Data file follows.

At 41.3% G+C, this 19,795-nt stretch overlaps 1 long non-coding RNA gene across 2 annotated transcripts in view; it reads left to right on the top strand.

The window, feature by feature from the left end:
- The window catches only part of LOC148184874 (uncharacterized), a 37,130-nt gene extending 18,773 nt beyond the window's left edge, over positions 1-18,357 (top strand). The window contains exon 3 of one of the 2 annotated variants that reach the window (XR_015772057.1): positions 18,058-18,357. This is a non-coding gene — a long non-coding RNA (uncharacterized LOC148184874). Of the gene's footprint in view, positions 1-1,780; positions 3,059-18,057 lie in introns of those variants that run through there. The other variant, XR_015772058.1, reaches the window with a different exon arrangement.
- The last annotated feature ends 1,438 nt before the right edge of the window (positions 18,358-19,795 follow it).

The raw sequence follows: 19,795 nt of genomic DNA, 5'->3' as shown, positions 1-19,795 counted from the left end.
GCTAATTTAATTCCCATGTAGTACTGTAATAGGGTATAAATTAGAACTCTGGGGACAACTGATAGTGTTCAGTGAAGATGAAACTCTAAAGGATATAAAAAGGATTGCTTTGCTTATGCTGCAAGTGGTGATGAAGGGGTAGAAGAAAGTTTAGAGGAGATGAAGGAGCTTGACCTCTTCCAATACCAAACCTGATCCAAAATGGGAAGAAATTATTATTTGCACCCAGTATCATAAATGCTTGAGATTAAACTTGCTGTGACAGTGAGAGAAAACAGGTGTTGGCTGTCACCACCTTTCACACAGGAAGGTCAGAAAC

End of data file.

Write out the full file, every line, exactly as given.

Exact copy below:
At 41.3% G+C, this 19,795-nt stretch overlaps 1 long non-coding RNA gene across 2 annotated transcripts in view; it reads left to right on the top strand.

The window, feature by feature from the left end:
- The window catches only part of LOC148184874 (uncharacterized), a 37,130-nt gene extending 18,773 nt beyond the window's left edge, over positions 1-18,357 (top strand). The window contains exon 3 of one of the 2 annotated variants that reach the window (XR_015772057.1): positions 18,058-18,357. This is a non-coding gene — a long non-coding RNA (uncharacterized LOC148184874). Of the gene's footprint in view, positions 1-1,780; positions 3,059-18,057 lie in introns of those variants that run through there. The other variant, XR_015772058.1, reaches the window with a different exon arrangement.
- The last annotated feature ends 1,438 nt before the right edge of the window (positions 18,358-19,795 follow it).

The raw sequence follows: 19,795 nt of genomic DNA, 5'->3' as shown, positions 1-19,795 counted from the left end.
GCTAATTTAATTCCCATGTAGTACTGTAATAGGGTATAAATTAGAACTCTGGGGACAACTGATAGTGTTCAGTGAAGATGAAACTCTAAAGGATATAAAAAGGATTGCTTTGCTTATGCTGCAAGTGGTGATGAAGGGGTAGAAGAAAGTTTAGAGGAGATGAAGGAGCTTGACCTCTTCCAATACCAAACCTGATCCAAAATGGGAAGAAATTATTATTTGCACCCAGTATCATAAATGCTTGAGATTAAACTTGCTGTGACAGTGAGAGAAAACAGGTGTTGGCTGTCACCACCTTTCACACAGGAAGGTCAGAAAC